A pigsty sounds like the last sort of structure you’d want to turn into a family home — but much like former barns, these agricultural outbuildings can transform into surprisingly beautiful and luxurious residences in the hands of the right architects. Thai architecture firm YangNar Studio recently completed “Kha-Nam Noi house” in the central province of Sing-Buri, Thailand, using an existing elongated pigsty as a shell for a series of comfortable living spaces made almost entirely with reclaimed materials.

“Kha-nam refers to the typology of small resting shelters found during the agricultural season in Thailand,” the firm explains. “They’re built using basic construction methods, with local and easily sourced materials.”

As in most vernacular architecture around the world, form follows function in Thai agricultural buildings. They often feature stilts to protect the interiors from floodwaters and large, steeply sloping roofs to provide shelter from the sun and shed rain efficiently. The long, continuous roof of the original pigsty features a traditional overlapped design wherein a secondary roof panel hovers above a vented opening in the lower roof panel. This gives the spaces directly below the vents natural light and air flow.

YangNar Studio arranged the living room, kitchen, and bedroom beneath the vents to take advantage of these features, while the north side of the building hosts a terrace corridor between a workshop and a plant nursery. The family that commissioned this unique adaptive reuse project wanted to create a self-sufficient estate where they could raise plants and train dogs, so the garden has a large area for both purposes.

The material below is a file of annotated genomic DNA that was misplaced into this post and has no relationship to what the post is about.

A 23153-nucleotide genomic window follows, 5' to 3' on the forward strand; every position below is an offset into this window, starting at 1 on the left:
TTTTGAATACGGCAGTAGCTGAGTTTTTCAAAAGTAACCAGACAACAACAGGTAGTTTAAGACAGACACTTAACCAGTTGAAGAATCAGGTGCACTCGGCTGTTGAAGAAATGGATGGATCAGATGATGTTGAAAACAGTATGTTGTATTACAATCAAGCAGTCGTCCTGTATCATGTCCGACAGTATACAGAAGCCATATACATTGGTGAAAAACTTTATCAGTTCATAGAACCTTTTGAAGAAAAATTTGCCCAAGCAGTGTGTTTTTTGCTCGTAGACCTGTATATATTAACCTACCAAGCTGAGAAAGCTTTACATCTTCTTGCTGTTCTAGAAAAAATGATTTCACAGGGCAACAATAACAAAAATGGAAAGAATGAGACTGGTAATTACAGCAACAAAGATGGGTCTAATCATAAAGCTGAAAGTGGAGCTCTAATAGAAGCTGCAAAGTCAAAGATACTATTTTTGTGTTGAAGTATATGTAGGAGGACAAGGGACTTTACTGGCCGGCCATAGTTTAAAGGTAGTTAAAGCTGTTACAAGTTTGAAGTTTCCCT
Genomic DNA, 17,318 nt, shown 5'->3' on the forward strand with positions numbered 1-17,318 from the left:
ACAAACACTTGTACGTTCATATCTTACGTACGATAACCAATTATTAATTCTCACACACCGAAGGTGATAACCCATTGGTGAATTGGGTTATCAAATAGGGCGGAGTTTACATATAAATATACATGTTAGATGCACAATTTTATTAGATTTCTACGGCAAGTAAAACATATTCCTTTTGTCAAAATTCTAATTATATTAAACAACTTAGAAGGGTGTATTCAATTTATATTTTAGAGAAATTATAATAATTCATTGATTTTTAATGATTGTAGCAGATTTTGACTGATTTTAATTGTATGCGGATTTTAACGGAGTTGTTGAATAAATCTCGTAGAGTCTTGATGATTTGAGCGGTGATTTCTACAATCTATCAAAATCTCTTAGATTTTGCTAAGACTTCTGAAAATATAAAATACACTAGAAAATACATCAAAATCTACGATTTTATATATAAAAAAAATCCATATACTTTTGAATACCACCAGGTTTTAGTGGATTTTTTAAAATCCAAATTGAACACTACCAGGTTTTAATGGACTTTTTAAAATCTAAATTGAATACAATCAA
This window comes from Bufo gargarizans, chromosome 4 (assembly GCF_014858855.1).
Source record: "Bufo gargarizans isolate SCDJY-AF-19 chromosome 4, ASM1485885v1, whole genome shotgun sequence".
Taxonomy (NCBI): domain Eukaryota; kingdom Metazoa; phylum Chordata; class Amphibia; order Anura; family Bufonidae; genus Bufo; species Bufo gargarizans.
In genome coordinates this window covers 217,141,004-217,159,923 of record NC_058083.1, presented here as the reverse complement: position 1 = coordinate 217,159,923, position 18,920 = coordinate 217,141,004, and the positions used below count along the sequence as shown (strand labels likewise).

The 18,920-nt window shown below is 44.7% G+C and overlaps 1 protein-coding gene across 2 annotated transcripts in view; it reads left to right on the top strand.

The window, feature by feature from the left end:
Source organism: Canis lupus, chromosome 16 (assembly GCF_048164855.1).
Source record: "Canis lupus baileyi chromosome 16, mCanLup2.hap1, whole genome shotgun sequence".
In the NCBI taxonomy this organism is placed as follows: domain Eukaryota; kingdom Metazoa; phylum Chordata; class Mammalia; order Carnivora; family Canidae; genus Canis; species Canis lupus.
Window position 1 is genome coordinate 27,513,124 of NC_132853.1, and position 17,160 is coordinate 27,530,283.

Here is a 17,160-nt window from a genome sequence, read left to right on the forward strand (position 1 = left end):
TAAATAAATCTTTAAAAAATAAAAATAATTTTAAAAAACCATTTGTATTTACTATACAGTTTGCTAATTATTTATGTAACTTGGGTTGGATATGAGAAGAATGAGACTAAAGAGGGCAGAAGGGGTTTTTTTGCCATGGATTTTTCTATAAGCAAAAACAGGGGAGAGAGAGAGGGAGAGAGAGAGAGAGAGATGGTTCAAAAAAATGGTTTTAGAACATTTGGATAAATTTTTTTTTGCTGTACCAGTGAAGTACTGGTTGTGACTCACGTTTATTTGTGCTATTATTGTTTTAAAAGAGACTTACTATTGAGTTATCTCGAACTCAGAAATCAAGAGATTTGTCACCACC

When choosing materials for the home, the architects retained much of the concrete, steel, and wood from the original pigsty for inclusion in the design, rearranging it for new purposes. Beneath the old roof, the living spaces are elevated, gazing at each other through large windows across a shared outdoor space.

“The materials of this house [have a] way of arranging old into new use with respect to a trace of time,” say the architects. “We can see a lot of buildings’ traces of old material clearly, but architects keep that with an understanding of language to keep this blend in the transition of living. Some parts of the house such as the kitchen’s wall used authentic wooden craftsmanship like ‘Fha-Lai,’ a flexible sliding wall from the northern part of Thailand, to consider an alternative way of ventilation. This authentic construction method is hard to find nowadays.”

“This might look like a simple wooden house found [commonly] in this region, but for us, this house is an architecture that was not made for the aesthetic of living only but was designed from an understanding of the practitioner’s view in forming construction methods to blend old and new things to get a special architectural experience for the owner,” say the architects.

The result feels airy and full of character; particular to this area of the world and its customs and traditions. The texture of the old corrugated roof contrasts beautifully with the new glass and refinished wood, and the covered swimming pool terrace is a tropical dream. You’d certainly never call this recycled home a pigsty now, would you?